I am pretty typical of the consequences of long-term lipophobia. I am also pretty typical of what could have helped me, had such assistance been available much earlier in my life. And, though it is too late to help me now – I will be 70 in 2019 – I think my case is typical enough to serve as a prototype for what to do in junior-high school, high school, and later. I am a living example of lessons learned about what not to do, also, and of what to do before it is too late. As I said in the first linked article in the first paragraph. I do not hate exercise so much as I hate the ideology of exercise. The ideology of exercise insists that, inside of every fat person, there is a fit person absolutely clamoring for release from her / his prison of low-density lipoproteins. (Interestingly, in a recent episode of This Is Us, Kate, the obese wife of Toby, screamed that she was tired of being “Trapped in this body”.) The first step in addressing body bigotry is to recognize that this is flat-ass false: contrary to the ideology of fitness, not every fat or skinny person is an athlete in potentia. The problem is that the fat person, who is usually the first person to discover this, often gives up because they encounter the ambient body bigotry of the surrounding culture that tries to shame them into being what they cannot be: “If I can’t be an athlete, then I freakin’ give up!”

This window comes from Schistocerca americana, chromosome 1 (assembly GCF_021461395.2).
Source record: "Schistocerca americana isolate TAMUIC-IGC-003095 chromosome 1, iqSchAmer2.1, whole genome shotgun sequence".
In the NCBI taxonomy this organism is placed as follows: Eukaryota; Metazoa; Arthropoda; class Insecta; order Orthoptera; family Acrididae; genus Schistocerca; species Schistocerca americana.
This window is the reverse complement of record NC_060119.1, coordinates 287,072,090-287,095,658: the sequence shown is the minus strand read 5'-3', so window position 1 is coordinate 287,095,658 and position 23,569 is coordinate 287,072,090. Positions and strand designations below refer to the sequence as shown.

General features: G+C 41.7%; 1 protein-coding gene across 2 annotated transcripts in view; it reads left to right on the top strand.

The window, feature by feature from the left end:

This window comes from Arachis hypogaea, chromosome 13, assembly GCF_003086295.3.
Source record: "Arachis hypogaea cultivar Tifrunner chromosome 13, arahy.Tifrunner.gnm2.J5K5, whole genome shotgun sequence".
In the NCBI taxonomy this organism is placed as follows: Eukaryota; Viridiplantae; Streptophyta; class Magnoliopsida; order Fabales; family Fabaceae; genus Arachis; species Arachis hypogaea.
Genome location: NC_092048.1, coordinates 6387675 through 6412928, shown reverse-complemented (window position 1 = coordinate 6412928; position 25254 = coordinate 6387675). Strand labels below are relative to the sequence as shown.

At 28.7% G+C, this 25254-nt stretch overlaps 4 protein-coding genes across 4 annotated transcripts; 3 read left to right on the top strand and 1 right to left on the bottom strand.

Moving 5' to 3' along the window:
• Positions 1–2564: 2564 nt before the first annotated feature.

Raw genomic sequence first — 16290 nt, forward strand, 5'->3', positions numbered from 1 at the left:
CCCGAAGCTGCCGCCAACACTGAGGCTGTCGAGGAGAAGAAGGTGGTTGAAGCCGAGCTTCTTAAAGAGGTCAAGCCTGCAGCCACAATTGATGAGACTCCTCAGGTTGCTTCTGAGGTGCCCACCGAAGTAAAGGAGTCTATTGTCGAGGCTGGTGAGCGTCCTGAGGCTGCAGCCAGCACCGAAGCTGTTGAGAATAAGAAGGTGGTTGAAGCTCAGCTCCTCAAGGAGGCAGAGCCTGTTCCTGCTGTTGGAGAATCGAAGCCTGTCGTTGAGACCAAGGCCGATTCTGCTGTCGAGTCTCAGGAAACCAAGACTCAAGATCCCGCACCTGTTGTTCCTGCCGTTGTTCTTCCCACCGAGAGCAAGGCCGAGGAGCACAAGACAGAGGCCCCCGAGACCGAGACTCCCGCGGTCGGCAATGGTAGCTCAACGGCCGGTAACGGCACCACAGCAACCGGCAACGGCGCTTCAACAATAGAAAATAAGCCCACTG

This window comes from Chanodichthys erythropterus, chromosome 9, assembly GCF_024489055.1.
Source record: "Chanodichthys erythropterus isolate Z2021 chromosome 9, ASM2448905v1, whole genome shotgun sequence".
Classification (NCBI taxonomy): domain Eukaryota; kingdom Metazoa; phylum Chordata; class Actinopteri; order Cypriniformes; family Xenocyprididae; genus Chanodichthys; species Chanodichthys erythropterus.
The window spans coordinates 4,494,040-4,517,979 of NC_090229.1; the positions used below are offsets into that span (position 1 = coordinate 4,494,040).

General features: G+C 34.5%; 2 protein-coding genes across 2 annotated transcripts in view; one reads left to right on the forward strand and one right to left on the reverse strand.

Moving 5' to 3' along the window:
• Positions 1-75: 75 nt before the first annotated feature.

Instead of setting people this often-impossible task, I would strongly suggest instead that coaches / PE instructors be assigned to un-athletic people, fat or skinny, to teach them that, yes, you can learn to swim, yes, you can learn to play tennis, yes, you can learn golf, yes, you can learn to ski – in general, yes, you can learn to do what other people more physically gifted can do, but you must learn these skills in your own way and in your own time, i.e., you will never be an athlete, but you can learn to have fun. I would also suggest that, as part of their professional training, PE instructors be given the option of specializing in the teaching of athletic skills to the athletically un-gifted. I do not mean people who are physically challenged, e.g., paraplegics or stroke victims, but people who, though physiologically normal in other respects, are, to speak frankly, like myself, incorrigible klutzes. I.e., this should be explicitly recognized as an area of professional specialization, no different from cardiology, otology, hematology, etc., in medical school.